I love museums and exhibitions. I like to be guided by two quotes from Sir Winston Churchill: ‘The farther backward you can look, the farther forward you are likely to see’; and ‘If we open a quarrel between the past and the present we shall find that we have lost the future.’ With mens’ style and defining masculinity this excellent exhibition allows us to look to the past to inspire us.
Episode 16 was written on June 15th, 2020. An incredible 95 weeks ago. I just re-read that diary entry, and noted how, after 90 days of covid restrictions, I had hoped it would all be over soon and common sense would prevail (allowing people to make their own judgments about risk). How wrong I was! But, we are now relatively normal, face coverings have gone, travel is open with no restrictions, social distancing is now just something my paranoid dog Molly practices, and for the vast majority of us covid is nothing worse than a common cold. Life must go on – or KBO as Churchill would have said!
In line that KBO spirit the Martini Diaries are back, and with a new audio version that you can listen to on a internet-enabled device – I have not been technologically idle in my absence. There are even plans afoot for a video version of the diaries as well!
In this episode I travel to Edinburgh Scotland for the first time in 5 years, dine at the Hawksmoor and the Ivy, move onto my first ever visit to Newcastle and dine and stay at Malmaison.
I travelled to Edinburgh on Sunday the 3rd of April. Arriving early at Kings Cross I was able to visit the LNER First Class lounge for the first time, located above the Waitrose store and easy to find. Directly Operated Railways-owned LNER (London North Eastern Railway) is government controlled and has been since replacing the dreadfully inadequate Virgin Trains East Coast in June 2018. They also took over the Virgin First Class lounges. The lounge is adequate, clean and functional. Tea, coffee, soft drinks and biscuits are the standard fare – alcohol is available for purchase. It is a step up from the tired and dis functional Virgin lounge.
The train (I was on the 1430 hrs) was very pleasant. Comfortable seating, clean flooring and pleasantly climate controlled. Three observations from me from the First Class compartment. Firstly, I am not sure the train has to travel quite so fast. There were times when glasses and other items slide across the table as we entered turns – I suspect for those who suffer from motion sickness it might be too much. Secondly, only hot food is delivered on a plate, everything else, including my chicken sandwich, is left on one’s table (in its wrapper) on a paper napkin. Hardly the atmosphere of ‘First Class’. Finally, serving a pungent curry in a confined carriage on a train where the windows do not open should not be allowed – the smell dominated everything. LNER should try harder here. That said, the drinks flowed freely, and the staff seemed very happy and pleased with their tasks (again, a big improvement on the sullen and demoralised Virgin staff from a few years ago).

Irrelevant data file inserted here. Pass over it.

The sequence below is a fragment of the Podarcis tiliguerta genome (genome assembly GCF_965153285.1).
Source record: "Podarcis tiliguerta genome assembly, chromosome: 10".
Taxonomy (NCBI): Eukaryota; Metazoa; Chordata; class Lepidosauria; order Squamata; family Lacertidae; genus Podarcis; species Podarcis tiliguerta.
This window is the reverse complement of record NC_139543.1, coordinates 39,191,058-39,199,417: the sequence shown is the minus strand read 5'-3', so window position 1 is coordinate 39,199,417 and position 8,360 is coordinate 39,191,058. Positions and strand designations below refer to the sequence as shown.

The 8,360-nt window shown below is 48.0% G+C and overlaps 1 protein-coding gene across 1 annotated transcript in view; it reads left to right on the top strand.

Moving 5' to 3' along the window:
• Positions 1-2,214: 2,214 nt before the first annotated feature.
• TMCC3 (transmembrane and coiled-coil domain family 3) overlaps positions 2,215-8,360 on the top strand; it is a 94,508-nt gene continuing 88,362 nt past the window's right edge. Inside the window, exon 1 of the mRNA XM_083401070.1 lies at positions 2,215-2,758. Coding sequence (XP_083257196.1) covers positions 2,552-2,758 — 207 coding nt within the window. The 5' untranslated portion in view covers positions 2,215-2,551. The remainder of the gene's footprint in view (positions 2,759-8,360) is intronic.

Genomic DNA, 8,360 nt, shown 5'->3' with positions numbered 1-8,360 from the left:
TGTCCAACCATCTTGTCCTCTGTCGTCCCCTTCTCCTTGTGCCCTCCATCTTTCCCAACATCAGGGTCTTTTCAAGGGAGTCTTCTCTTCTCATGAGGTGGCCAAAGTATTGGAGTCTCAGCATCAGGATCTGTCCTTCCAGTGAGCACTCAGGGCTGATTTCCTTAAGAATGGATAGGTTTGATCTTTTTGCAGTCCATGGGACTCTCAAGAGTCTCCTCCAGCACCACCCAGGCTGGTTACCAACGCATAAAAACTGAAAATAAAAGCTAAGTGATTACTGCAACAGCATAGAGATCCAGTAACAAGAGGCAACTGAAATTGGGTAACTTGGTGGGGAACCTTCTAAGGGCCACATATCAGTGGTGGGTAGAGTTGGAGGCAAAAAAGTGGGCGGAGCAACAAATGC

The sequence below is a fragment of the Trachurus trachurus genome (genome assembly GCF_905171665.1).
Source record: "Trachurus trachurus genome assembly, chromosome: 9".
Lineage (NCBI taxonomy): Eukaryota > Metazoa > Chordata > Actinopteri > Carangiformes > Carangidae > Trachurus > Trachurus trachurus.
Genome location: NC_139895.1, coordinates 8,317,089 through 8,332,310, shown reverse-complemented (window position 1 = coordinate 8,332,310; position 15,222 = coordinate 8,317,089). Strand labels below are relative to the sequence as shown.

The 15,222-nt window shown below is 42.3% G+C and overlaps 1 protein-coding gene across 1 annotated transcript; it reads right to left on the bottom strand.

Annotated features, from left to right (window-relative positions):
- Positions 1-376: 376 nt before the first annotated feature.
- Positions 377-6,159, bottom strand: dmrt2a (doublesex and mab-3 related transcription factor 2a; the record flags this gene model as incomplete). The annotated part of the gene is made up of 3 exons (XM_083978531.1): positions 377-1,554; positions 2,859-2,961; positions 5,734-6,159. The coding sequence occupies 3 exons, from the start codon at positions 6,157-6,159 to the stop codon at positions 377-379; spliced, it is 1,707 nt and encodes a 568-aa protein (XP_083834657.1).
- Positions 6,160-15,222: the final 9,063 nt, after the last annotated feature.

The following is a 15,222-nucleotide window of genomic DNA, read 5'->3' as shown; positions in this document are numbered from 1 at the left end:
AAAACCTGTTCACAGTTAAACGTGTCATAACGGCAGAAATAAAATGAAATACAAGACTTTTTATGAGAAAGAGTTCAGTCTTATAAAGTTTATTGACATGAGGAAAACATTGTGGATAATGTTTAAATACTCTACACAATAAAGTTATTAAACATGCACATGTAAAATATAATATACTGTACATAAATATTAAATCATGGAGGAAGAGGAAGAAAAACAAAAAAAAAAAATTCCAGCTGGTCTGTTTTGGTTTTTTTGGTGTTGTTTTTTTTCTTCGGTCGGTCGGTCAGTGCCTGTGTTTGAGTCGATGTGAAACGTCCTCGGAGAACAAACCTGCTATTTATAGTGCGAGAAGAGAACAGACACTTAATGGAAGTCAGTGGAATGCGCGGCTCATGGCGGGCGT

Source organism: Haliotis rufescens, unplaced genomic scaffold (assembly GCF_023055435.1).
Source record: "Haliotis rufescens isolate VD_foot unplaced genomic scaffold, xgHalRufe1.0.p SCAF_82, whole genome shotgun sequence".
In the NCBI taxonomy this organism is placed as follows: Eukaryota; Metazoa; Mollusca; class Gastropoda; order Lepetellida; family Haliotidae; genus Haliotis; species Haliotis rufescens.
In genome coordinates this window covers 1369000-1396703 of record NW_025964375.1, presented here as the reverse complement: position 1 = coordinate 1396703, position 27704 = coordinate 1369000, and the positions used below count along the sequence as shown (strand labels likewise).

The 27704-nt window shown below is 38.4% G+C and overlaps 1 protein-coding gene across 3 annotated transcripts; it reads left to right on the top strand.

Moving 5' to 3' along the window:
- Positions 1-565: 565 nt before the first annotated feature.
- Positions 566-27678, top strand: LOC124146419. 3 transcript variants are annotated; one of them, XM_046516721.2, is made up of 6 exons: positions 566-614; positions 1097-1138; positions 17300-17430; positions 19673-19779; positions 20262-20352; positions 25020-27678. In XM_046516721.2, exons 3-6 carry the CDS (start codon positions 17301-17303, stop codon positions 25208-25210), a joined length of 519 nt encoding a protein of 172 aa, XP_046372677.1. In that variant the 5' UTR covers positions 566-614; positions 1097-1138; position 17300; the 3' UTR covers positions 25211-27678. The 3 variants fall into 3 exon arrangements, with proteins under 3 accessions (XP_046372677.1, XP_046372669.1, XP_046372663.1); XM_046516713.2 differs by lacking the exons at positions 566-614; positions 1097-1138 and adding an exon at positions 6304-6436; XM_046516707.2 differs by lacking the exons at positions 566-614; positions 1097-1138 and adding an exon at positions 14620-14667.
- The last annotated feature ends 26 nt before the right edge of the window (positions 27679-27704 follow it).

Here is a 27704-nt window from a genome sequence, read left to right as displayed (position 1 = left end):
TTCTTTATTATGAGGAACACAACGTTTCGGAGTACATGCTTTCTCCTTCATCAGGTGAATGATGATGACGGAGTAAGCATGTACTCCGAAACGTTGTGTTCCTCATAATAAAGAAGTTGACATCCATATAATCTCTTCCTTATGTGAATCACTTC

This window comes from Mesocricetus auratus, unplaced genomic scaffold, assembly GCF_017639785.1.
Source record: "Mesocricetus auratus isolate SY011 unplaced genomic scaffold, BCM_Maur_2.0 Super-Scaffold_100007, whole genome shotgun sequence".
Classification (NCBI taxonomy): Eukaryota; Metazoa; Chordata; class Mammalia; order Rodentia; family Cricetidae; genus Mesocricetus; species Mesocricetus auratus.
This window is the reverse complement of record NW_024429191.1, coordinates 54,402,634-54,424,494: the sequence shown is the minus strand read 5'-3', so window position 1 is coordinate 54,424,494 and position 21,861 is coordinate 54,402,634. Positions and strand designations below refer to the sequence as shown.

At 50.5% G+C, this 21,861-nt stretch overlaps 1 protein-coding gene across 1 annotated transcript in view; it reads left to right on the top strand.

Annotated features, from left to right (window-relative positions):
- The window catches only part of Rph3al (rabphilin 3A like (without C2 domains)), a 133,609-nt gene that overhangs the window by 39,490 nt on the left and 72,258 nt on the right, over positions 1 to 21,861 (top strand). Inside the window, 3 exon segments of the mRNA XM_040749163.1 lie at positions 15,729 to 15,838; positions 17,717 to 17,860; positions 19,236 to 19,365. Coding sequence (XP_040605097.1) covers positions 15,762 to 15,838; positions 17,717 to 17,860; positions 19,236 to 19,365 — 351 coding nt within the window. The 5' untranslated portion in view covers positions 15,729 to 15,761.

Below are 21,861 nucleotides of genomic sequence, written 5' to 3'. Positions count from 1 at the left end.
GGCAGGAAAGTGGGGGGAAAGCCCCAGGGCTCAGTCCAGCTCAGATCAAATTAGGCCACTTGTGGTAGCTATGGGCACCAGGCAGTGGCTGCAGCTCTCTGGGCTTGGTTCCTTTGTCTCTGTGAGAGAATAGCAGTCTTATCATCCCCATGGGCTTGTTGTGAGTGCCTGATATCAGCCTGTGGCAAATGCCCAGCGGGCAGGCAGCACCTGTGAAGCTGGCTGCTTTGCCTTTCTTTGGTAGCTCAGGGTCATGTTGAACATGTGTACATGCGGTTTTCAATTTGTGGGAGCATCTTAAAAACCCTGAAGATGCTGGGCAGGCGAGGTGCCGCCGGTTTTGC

The time passed quickly (helped along by a half bottle of Moët I carried on with me!), plenty of work was completed, and we arrived in Edinburgh on time at 1910 hrs.
In passing I should note no one paid any attention to the announcement as we crossed the border into Scotland to put on our face coverings – there was just much laughter mainly from our Scottish passengers that covid somehow respected physical borders! There followed a bit of a long uphill walk to reach the taxi rank (I would imagine that might be challenging for those with significant luggage), somewhat detached from the Station. A short ride to our hotel – Le Monde, on George Street.
Le Monde describes itself as ‘a world of relaxed global glamour’, with ‘18 individually designed bedrooms inspired by the world’s most stylish cosmopolitan cities’. Unfortunately, the hotel is still emerging slowly from covid restrictions and was very limited in its dining options. It does though have a huge cocktail bar – in fact my taxi driver only knew of it as bar and night club, not a hotel!
My room, the ‘Los Angeles’ was impressive. A large very comfortable bed (that I didn’t want to leave in the morning!), huge bathroom and bath (big enough for three people!), a comfortable seating area, and walls festooned with black and white framed photographs of movie stars (over the course of the next two days the many visitors to my room collectively managed to identify all of them – after I had miserably failed to do so). In a first for me, on my many global travels, I could not fault the room. Well done Le Monde!